AMERICA STOOD on the sidelines for President Clinton's conversation on race, but movies, television and books are bringing renewed attention to the shameful institution that is the root of so many problems.The PBS documentary "Africans in America," produced by Baltimore native Orlando Bagwell, joins the films "Amistad" and "Beloved" and books that show the human toll of the African slave trade. The PBS series vividly illustrates that while America meant opportunity for most immigrants, it meant oppression for Africans.
NEWS
By FREDERICK N. RASMUSSEN and FREDERICK N. RASMUSSEN,SUN REPORTER | February 11, 2006
The life of William Edward Burghardt Du Bois, the civil rights leader, scholar and one of the five founders of the National Association for the Advancement of Colored People, came to an end only hours before the Rev. Martin Luther King Jr. delivered his "I Have a Dream" speech to a crowd of 241,000 marchers who had gathered at the Lincoln Memorial on a warm August afternoon in 1963. Before King spoke, Roy Wilkins, executive secretary of the NAACP, addressed the marchers who had earlier observed a moment of silence in Du Bois' memory at the Washington Monument.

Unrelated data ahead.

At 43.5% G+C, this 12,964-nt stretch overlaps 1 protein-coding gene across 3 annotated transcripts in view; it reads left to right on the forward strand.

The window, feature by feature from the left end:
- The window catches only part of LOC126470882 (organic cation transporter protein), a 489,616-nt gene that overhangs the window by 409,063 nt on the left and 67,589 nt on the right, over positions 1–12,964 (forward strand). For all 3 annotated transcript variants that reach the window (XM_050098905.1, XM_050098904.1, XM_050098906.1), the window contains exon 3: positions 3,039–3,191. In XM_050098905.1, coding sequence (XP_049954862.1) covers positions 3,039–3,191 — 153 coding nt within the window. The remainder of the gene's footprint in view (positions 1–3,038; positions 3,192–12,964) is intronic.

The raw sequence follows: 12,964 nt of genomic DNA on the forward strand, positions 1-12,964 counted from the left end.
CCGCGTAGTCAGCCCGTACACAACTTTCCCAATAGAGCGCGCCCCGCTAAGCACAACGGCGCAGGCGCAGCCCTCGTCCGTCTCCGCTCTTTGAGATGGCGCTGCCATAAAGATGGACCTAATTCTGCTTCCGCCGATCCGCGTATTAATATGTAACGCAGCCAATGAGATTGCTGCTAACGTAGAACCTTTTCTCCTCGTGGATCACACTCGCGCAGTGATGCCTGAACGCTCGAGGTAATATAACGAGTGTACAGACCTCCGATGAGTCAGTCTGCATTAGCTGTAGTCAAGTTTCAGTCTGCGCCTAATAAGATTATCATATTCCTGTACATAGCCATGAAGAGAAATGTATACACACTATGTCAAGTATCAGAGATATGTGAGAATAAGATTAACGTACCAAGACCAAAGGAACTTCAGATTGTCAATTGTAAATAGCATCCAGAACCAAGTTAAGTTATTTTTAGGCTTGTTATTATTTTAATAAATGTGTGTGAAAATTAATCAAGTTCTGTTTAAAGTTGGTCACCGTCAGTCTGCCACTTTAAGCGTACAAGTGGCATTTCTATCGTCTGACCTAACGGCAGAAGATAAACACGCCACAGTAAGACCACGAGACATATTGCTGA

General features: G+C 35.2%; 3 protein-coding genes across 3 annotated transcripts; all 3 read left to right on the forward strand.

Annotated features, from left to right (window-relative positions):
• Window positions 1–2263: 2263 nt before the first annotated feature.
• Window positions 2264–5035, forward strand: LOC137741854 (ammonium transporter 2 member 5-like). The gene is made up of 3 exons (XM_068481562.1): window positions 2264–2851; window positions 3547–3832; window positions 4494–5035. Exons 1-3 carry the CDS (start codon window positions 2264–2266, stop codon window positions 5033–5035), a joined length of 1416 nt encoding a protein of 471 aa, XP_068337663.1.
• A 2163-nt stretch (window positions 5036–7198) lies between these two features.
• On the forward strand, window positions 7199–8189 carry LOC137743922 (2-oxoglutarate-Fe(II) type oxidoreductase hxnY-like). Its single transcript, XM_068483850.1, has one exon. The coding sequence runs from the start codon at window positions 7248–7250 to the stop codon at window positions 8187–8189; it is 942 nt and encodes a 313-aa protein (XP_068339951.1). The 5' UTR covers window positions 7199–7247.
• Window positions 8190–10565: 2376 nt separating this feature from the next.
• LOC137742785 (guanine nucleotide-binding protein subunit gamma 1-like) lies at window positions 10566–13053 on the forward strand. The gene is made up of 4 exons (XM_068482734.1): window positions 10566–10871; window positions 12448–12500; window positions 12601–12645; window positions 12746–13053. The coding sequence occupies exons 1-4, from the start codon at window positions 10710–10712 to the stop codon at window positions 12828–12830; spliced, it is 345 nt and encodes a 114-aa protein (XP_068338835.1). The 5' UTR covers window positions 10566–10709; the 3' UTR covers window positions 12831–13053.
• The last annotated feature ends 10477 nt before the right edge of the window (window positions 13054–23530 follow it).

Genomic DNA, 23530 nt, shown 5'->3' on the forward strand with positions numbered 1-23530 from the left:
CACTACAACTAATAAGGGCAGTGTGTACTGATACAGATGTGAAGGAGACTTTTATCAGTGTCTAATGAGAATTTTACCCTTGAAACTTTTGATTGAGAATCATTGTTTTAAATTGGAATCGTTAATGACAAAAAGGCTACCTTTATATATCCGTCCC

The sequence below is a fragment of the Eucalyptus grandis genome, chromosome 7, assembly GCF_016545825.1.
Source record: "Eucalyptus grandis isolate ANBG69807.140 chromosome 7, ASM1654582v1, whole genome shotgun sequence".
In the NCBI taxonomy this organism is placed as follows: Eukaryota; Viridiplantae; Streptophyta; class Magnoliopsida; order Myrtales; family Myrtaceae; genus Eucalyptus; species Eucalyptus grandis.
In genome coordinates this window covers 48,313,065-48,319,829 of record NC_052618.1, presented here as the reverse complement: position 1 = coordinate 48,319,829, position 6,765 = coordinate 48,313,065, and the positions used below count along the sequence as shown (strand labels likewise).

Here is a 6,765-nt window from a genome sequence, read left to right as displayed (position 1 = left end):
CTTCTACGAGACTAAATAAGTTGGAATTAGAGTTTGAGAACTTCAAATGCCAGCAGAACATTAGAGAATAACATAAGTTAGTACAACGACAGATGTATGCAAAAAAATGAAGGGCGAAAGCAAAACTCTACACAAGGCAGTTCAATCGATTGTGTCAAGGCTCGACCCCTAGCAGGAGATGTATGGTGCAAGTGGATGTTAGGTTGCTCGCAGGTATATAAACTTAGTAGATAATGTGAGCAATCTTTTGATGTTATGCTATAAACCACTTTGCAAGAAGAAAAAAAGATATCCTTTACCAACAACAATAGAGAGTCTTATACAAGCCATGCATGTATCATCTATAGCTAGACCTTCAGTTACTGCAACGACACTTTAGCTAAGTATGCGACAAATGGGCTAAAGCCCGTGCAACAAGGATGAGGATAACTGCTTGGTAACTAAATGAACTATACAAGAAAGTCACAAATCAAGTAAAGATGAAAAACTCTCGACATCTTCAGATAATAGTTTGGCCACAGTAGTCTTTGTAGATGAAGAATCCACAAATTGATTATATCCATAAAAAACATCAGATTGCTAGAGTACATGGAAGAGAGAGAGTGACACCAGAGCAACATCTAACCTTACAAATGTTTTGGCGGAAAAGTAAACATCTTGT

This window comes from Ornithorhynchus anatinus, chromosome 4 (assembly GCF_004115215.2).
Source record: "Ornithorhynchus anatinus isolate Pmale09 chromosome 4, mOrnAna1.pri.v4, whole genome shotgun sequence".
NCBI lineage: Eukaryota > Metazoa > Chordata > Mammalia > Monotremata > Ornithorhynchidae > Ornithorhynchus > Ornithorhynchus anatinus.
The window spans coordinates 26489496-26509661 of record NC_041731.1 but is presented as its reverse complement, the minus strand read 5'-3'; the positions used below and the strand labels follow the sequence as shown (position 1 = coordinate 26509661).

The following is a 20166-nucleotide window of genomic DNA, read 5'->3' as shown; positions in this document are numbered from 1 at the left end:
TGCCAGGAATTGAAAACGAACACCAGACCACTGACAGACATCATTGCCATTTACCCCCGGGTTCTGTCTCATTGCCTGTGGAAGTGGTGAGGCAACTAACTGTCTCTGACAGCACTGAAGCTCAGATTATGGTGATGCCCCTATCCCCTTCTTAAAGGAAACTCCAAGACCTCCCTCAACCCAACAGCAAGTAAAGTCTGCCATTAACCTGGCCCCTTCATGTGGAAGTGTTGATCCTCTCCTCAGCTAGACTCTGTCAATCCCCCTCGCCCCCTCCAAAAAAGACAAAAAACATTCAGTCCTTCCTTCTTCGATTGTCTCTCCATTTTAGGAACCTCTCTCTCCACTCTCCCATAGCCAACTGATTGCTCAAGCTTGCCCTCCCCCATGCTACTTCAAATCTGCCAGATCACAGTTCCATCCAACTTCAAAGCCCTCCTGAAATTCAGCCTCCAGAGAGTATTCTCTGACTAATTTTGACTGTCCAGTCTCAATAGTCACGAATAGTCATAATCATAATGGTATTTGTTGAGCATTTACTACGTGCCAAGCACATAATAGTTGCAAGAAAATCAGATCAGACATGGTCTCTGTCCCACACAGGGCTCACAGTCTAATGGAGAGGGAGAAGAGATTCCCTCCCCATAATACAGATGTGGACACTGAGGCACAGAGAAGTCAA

ENTERTAINMENT
By Gregory Kane and Gregory Kane,Sun Staff | February 14, 1999